Have you ever been part of a happening? I’m not talking about some weird M Night trainwreck with killer trees and plot twists. I’m talking about being at the jump off point of something new and exciting.
Prior attending Drift Jam, when asked if I’ve ever been a part of a happening I would have said no. I’ve been to plenty of first time events sure, but never one that’s shown so much potential.
Drifting is a form of Motorsport and therefore isn’t cheap. Driving in any event requires some level of capital investment.
Tires are blown through in rapid succession, parts break, there are trailer fees, and so forth and so on. Competing in an event also comes with it the potential risk of destroying a car you spent untold hours building.
If you’re a new series you better prove that you know what you’re doing if you want to survive.
With their first event being a resounding success word obviously spread because Drift Jam had a very respectable field for their first competitive event.
From the gates open to gates closed it’s clear to see that the organizers, Devo and Jover, care about their series the drivers and the spectators. Heck they even care about us media folk as well.
Actions speak louder than words and the actions they took to make the day run better went a long way.
Here’s an example; initially the day started with one track layout. After running it for roughly an hour Devo and Jover modified the layout based on driver feedback. I absolutely cannot understate the importance of this.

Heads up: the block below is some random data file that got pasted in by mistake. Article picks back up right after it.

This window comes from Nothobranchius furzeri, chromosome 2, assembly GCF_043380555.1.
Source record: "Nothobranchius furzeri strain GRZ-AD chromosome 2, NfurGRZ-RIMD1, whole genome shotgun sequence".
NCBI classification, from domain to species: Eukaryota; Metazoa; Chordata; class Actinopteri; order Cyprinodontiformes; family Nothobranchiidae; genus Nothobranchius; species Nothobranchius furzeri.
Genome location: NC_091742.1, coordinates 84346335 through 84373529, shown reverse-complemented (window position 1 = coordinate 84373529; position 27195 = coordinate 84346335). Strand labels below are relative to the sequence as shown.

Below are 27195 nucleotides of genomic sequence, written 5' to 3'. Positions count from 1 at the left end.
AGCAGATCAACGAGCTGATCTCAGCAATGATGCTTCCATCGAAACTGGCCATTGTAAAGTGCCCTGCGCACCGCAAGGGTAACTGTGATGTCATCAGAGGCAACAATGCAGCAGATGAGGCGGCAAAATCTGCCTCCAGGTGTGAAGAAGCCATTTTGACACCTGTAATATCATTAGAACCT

If you’ve ever watched a competitive event (of any sort) where the course doesn’t work you know it isn’t fun. It’s much more enjoyable to watch driver’s go all out on a course they love versus cruise through course that doesn’t work.
The result of a quick layout change, along with utilizing the main track, the Fabi track, and the skid pad was a day of near constant action.
As you can tell from the photos plenty of people took advantage of the copious amounts of track time and tire smoke filled the air all day.
The Drift Jam competitive events have two classes. Street and Pro. The street class is run more like a jam session. These car’s don’t run tandems and instead compete for awards like most aggressive entry, best car style, and best driving style.
Pro, is as the name describes, for professional drivers. The cars are a little more serious, and the competition a little more traditional, but there isn’t as strict a rule set as other competitions.
In the end this series is more about than it is rules and awards.
From the outside looking in the Drift Jam format appears to have worked really well. From am to pro the driving was exceptional and it looked like everyone was having a great time.
It was controlled mayhem and quite frankly it was awesome.
The wildest battle of the day was between Josiah Fallaise and Pat Cyr. Neither driver wanted to give up so much as an inch and as a result they ran incredibly close.
In the end Pat Cyr would up on top followed by Josiah Fallaise (who I promise was more excited than the photos make him seem) and Franky Becerra.
King of The Ring rules were simple, go out and get the crowd hyped. Do that, and you win a prize pack.
A true showman leaves people wanting more and that’s what Drift Jam did with King Of The Ring. Thankfully more in this case is just around the bend. Throwdown Round Two takes place August 12th 2018 at Toronto Motorsports Park Cayuga.
For more information on the next event and the entire series visit DriftJam.ca